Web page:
Race, Mutuality and Anabaptist Community

Today a friend shared his experience when he was a young white teenager hanging out with young Latino men. When there was a possibility of encountering the police, they would say, “act white” and my friend would be asked to do the talking. What does “acting white” look like? If you’re asking that question, you’re probably white. For people of color in the United States there is often a “constant background processing” to empathize with white people around them and deal with their stereotypes. Strategies may range from dressing impeccably to whistling Vivaldi.

This week I’m preparing for a panel with Mennonerds on Race, Mutuality and Anabaptist Community. This blog post is a brief look at some of the themes I’m hoping we can discuss as practices for white people developing lenses to see differently through listening with humility.

Let’s start with changing lenses as Jesus talked about in this classic Sunday school passage, Matthew 18:1-5:

At that time the disciples came to Jesus and asked, “Who, then, is the greatest in the kingdom of heaven?” He called a little child to him, and placed the child among them. And he said: “Truly I tell you, unless you change and become like little children, you will never enter the kingdom of heaven. Therefore, whoever takes the lowly position of this child is the greatest in the kingdom of heaven. And whoever welcomes one such child in my name welcomes me.” (NIV)

Immediately in my mind’s eye I see this image or one of a thousand like it:

Let the Little Children Come Unto me

Not only does this image reinforce whiteness as the default normal, they distract from the core of Jesus’ message in this passage: learn to look at things from “the lowly position.” Let’s face it: those of us in the center don’t usually have to do it. When I walked into a reception at an art gallery this afternoon that was entirely white, I didn’t have to strategically empathize and imagine how they might see me. I could walk right up to the reception table and fill my plate with delightful foods without worrying that anyone was judging me. No empathy required.

What does it mean to look at things from a lowly position? I’ve written previously about the idea of listening with humility. This is what we see Jesus modelling in his conversation with the Syro-Phoenician woman: he is open to her challenge to him after he refers to her and her people as a dog. He recognizes his mistake and he adjusts. My friend and colleague Carol Rose introduced me to this reading of this passage that brings alive Jesus ability to listen with humility.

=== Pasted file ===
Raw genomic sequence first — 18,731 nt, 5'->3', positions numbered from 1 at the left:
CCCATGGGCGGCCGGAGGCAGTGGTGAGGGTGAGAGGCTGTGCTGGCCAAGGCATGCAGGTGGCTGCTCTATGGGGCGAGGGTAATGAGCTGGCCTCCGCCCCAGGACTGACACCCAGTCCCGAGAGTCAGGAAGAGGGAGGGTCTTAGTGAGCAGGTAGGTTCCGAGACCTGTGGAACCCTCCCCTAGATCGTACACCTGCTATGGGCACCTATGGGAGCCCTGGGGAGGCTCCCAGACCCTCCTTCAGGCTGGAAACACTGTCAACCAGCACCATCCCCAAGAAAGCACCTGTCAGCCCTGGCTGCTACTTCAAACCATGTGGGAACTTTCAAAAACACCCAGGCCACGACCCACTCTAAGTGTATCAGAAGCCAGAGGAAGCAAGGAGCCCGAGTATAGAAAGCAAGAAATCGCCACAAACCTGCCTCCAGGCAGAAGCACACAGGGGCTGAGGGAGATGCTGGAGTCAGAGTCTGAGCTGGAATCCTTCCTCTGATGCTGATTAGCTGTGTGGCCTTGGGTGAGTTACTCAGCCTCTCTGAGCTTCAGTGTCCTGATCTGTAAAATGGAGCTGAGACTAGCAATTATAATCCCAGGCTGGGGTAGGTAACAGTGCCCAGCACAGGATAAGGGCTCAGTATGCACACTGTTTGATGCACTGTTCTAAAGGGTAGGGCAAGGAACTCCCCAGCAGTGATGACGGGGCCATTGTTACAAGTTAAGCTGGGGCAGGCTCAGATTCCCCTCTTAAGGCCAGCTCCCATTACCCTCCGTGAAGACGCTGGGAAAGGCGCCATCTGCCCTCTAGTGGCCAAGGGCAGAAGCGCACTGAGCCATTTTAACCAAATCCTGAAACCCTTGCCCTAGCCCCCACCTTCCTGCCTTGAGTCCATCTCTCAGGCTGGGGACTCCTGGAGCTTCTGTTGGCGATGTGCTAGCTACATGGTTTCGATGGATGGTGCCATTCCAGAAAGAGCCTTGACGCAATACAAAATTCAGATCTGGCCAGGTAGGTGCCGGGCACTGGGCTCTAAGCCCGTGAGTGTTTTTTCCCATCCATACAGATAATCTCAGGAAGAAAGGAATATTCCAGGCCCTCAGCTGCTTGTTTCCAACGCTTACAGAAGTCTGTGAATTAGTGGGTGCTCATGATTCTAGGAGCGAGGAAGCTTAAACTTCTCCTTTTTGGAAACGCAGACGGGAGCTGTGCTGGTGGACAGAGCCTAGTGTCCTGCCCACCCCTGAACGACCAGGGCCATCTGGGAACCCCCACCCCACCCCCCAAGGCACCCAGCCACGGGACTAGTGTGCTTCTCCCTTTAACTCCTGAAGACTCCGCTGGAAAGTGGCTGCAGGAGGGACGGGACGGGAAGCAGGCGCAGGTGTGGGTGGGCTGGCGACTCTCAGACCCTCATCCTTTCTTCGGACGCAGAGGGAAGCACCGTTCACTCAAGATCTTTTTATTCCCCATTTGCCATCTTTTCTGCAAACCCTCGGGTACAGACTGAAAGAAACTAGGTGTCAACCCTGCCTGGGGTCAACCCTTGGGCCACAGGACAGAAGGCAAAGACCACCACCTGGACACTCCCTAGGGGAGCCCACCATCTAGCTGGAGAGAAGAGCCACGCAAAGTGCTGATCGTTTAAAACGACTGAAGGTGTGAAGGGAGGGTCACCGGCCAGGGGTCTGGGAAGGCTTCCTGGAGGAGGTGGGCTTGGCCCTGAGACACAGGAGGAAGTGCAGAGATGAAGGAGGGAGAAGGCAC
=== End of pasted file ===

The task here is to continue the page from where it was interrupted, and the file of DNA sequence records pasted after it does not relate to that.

One of the most difficult parts of this work for Mennonites is recognizing our own high position. We as white Mennonites often prefer to think of ourselves as marginal, persecuted and egalitarian. As Hannah Heinzekehr pointed out in her blog, we don’t like to think about power. “I think we idealize our systems and fail to realize that — even in communities that strive to be egalitarian — there are people who have the ability to influence others and who hold power.” she said. “When we don’t talk about these things, it can be really dangerous.”

Once we are honest about social location we can begin to listen with real humility. We may start to see social situations differently: to develop a different lens. We might begin to notice what it means to “act white.” This week I read: It Happened to Me: It Took Me Two Years To Realize My Boyfriend Was Racist. Tiffany Tsai, an Asian woman, tells the story of visiting her white boyfriend’s family. There was never any overt racial slurs, but instead a thousand tiny cuts, often called microagressions. Each interaction could be dismissed as a misunderstanding, but together they left Tsai feeling profoundly isolated.

If I was in that situation as one of the white family members, would I have the lens to see and empathize? If I noticed it, would I have named it? I’ve written previously here about this process of naming.

This is always easier said then done. For many of us our training in political correctness and color blindness have trained us to avoid issues like race entirely. After all, if we keep our mouths shut, we avoid making a mistake. But it’s in making those mistakes that we begin to grind our new lenses. This process comes with pain and moments of humiliation. It is a lifelong journey, not a destination. But along the way there are opportunities for deepening relationships across boundaries that previously were insurmountable.

I hope you’ll be able to join us online next Thursday for the Mennonerds panel discussion to continue the conversation.

P.S. For an in-depth look at the story of Jesus and the children, social location and oppression, see p. 266-271 of Binding the Strongman: A Political Reading of Mark’s Story of Jesus” by Ched Myers.